A number of the latest Thwaites dumpers will be display at ScotPlant 2022 via Scottish distributors Molson Young and Lloyds Ltd.

Groundworks specialist Advance Construction Scotland recently placed an order for some 40 cabbed Thwaites dumpers, facilitated by Molson Young Plant Sales, the Thwaites approved distributor for the Scottish central belt and Highlands. The deal comprised a mix of both six and nine-tonne front tip, stage V machines.

The cab is impact tested to level 2 ROPS ISO 3471 and FOPS ISO 3449.

Advance plant manager Gareth Mollan said, “We run a fleet of over 300 site dumpers, all of which are manufactured by Thwaites. The reliability of the machines deliver a real competitive advantage, delivering exceptional levels of safety and productivity to our customers.

“With the market buoyant, we are currently operating on over 250 sites across Scotland. We always listen to our customers; in the housing sector for instance, more clients are asking for cabbed dumpers to reduce risk, to be compliant and to be more competitive. These 40 new Thwaites machines will go straight to work, playing their part in building Scotland’s infrastructure and delivering the country’s housebuilding programme.”

Alistair Murdoch, head of sales – heavy line equipment for Molson Young Plant Sales, who negotiated the deal, added, “This is a great deal to support Advance Construction with. Their loyalty to the Thwaites brand gives the company advocate status which is rewarded with continuity and consistency at the point of order, on site and during the contract period. I would like to thank the business for this order and their continued support.”

Will Redman, Thwaites distributor manager (north), commented, “Thwaites cabbed dumpers are built to be the best. This machine has undergone rigorous testing, in the most challenging of conditions, ensuring the design and build quality give plant operators the maximum protection.”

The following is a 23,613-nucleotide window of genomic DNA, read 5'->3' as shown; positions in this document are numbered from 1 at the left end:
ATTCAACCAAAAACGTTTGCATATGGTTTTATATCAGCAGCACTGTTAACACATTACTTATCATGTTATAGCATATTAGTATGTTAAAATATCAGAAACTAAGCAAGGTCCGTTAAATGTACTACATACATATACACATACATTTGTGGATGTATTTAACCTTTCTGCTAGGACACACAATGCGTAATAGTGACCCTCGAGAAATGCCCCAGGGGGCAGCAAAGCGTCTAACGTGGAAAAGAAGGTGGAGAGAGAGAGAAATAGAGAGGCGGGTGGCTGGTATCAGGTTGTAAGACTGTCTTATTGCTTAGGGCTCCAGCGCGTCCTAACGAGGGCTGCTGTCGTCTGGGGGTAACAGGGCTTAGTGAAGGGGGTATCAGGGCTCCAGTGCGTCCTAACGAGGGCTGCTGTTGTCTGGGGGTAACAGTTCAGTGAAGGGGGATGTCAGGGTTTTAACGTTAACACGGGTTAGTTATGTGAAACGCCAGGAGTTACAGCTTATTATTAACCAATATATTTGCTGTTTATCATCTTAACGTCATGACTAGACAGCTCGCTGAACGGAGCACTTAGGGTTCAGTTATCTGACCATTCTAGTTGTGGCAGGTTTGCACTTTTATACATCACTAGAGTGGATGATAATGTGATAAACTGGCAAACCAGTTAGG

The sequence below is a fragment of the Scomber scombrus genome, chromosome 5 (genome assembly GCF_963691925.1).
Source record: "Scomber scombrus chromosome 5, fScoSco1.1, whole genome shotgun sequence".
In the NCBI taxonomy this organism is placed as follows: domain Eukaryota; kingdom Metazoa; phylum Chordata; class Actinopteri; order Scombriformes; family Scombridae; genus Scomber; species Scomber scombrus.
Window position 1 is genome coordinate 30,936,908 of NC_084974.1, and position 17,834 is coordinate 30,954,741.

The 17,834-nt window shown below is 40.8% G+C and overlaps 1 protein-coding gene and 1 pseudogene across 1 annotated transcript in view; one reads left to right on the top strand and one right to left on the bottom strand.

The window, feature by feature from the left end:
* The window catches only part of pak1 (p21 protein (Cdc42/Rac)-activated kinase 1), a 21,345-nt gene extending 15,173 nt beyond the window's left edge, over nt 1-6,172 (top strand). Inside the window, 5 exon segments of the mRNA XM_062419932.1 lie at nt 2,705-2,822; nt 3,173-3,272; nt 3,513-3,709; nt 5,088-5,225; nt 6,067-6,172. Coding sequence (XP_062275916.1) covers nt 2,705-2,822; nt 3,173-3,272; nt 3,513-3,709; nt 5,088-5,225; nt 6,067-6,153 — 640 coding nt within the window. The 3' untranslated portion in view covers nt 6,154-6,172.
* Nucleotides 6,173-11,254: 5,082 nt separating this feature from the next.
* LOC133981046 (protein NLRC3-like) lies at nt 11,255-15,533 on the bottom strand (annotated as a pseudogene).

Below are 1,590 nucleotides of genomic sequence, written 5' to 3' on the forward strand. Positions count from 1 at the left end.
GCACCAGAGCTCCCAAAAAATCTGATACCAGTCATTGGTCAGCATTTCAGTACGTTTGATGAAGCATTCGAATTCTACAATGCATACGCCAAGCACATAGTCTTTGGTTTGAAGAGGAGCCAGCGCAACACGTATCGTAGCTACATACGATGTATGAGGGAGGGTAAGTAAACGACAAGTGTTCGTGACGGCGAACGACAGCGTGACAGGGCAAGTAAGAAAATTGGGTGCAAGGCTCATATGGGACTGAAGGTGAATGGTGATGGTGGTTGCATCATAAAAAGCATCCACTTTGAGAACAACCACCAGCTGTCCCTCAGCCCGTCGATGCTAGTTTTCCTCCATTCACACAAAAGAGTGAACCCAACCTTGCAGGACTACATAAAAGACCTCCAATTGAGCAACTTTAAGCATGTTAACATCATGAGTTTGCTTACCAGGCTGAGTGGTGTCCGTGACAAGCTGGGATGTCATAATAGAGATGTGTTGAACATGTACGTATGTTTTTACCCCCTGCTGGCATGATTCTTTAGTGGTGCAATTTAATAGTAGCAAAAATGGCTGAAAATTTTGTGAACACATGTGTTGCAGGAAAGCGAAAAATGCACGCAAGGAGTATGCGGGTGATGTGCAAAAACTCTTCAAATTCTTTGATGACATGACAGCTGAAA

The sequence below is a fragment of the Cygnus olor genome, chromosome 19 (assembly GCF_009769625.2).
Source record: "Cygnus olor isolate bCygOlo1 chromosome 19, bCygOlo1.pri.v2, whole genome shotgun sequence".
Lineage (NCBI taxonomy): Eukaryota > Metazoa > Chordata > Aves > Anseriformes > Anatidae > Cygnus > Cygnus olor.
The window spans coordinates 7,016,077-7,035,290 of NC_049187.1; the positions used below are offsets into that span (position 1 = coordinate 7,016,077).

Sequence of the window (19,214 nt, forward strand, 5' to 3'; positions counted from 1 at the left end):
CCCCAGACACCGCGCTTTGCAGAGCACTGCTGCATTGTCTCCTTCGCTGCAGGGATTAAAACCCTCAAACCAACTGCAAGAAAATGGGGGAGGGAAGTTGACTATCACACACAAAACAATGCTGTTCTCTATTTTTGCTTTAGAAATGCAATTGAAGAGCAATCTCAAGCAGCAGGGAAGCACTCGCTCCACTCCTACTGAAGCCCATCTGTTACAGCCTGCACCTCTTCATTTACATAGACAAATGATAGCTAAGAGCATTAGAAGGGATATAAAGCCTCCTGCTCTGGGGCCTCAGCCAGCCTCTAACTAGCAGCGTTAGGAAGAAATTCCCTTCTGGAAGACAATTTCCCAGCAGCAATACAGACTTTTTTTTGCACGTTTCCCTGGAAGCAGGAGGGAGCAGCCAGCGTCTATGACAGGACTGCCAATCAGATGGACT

Meanwhile, a historic Thwaites machinery find recently helped to spread a little happiness at a farm in the Cotswolds. Andrew Sabin, Thwaites general manager for sales, took a call from a farm owner called Pat who discovered in one of his sheds what he believed to be a Thwaites agricultural machine. From the description, it sounded like one of the earliest machines the company had ever manufactured – the Thwaites muck spreader.

Thwaites, founded in 1937 by Basil Thwaites, built those early agricultural machines in Leamington Spa, Warwickshire. Driven by the war effort, agricultural manufacturing was in need of modernisation and an increase in output. In the early 1940s, Thwaites produced forage harvesters and muck spreaders, a decade before the launch of the very first site dumper in 1951.

Andy said, “It is not every day you get a call like this; I have worked at Thwaites for 21 years and apart from old photographs, I have never seen a muck spreader. So when I travelled over to meet Pat at his farm, it was with great interest and intrigue.”

Thwaites agreed in principle that if the machine was of interest, they would acquire it by making a donation to the local Sue Ryder charity at the request of Pat, in memory of his late wife Muriel. On arrival at the farm, located on the outskirts of Cheltenham, Pat greeted Andy and escorted him to the machine’s resting place.

Andy added, “It was clear that this was indeed a Thwaites muck spreader. Whilst there was no plate or serial number, the design and flecks of red paint were enough to confirm that we had found one of the first machines every manufactured by Thwaites, here in the heart of the Cotswolds.”

Pat first remembered seeing the machine in the mid 1950s, soon after he inherited the farm from his late father.

Thwaites stuck to its word and has now embarked on a mission to return the machine to its former glory. The company contacted construction and agricultural colleges in the area to enquire if the renovation project might be of interest to the next intake of apprentices. Interest was high and Thwaites has now teamed up on the project with industry-led construction school AccXel, based in Cinderford, Gloucester, just 30 minutes’ drive from the find.